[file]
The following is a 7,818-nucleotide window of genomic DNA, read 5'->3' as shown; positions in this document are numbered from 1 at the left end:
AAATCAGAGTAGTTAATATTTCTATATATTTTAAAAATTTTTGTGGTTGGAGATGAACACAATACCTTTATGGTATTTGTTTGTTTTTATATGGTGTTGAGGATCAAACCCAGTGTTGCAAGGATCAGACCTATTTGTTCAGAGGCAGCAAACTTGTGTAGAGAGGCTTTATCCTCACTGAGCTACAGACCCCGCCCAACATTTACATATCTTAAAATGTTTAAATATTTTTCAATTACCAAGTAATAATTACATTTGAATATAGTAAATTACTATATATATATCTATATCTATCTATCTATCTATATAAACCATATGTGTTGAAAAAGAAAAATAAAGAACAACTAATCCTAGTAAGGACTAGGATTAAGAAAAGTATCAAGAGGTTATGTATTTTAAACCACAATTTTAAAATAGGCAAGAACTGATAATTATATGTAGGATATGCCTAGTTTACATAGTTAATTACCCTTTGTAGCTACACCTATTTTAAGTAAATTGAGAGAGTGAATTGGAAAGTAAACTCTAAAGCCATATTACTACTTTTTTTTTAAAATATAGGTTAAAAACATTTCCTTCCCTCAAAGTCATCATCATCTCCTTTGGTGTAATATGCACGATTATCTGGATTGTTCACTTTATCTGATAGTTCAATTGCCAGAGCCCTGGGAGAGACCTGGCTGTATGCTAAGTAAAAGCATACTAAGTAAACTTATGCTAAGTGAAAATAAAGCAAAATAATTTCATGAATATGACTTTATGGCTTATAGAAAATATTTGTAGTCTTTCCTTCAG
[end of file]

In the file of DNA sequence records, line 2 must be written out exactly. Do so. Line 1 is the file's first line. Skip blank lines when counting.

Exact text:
AAATCAGAGTAGTTAATATTTCTATATATTTTAAAAATTTTTGTGGTTGGAGATGAACACAATACCTTTATGGTATTTGTTTGTTTTTATATGGTGTTGAGGATCAAACCCAGTGTTGCAAGGATCAGACCTATTTGTTCAGAGGCAGCAAACTTGTGTAGAGAGGCTTTATCCTCACTGAGCTACAGACCCCGCCCAACATTTACATATCTTAAAATGTTTAAATATTTTTCAATTACCAAGTAATAATTACATTTGAATATAGTAAATTACTATATATATATCTATATCTATCTATCTATCTATATAAACCATATGTGTTGAAAAAGAAAAATAAAGAACAACTAATCCTAGTAAGGACTAGGATTAAGAAAAGTATCAAGAGGTTATGTATTTTAAACCACAATTTTAAAATAGGCAAGAACTGATAATTATATGTAGGATATGCCTAGTTTACATAGTTAATTACCCTTTGTAGCTACACCTATTTTAAGTAAATTGAGAGAGTGAATTGGAAAGTAAACTCTAAAGCCATATTACTACTTTTTTTTTAAAATATAGGTTAAAAACATTTCCTTCCCTCAAAGTCATCATCATCTCCTTTGGTGTAATATGCACGATTATCTGGATTGTTCACTTTATCTGATAGTTCAATTGCCAGAGCCCTGGGAGAGACCTGGCTGTATGCTAAGTAAAAGCATACTAAGTAAACTTATGCTAAGTGAAAATAAAGCAAAATAATTTCATGAATATGACTTTATGGCTTATAGAAAATATTTGTAGTCTTTCCTTCAG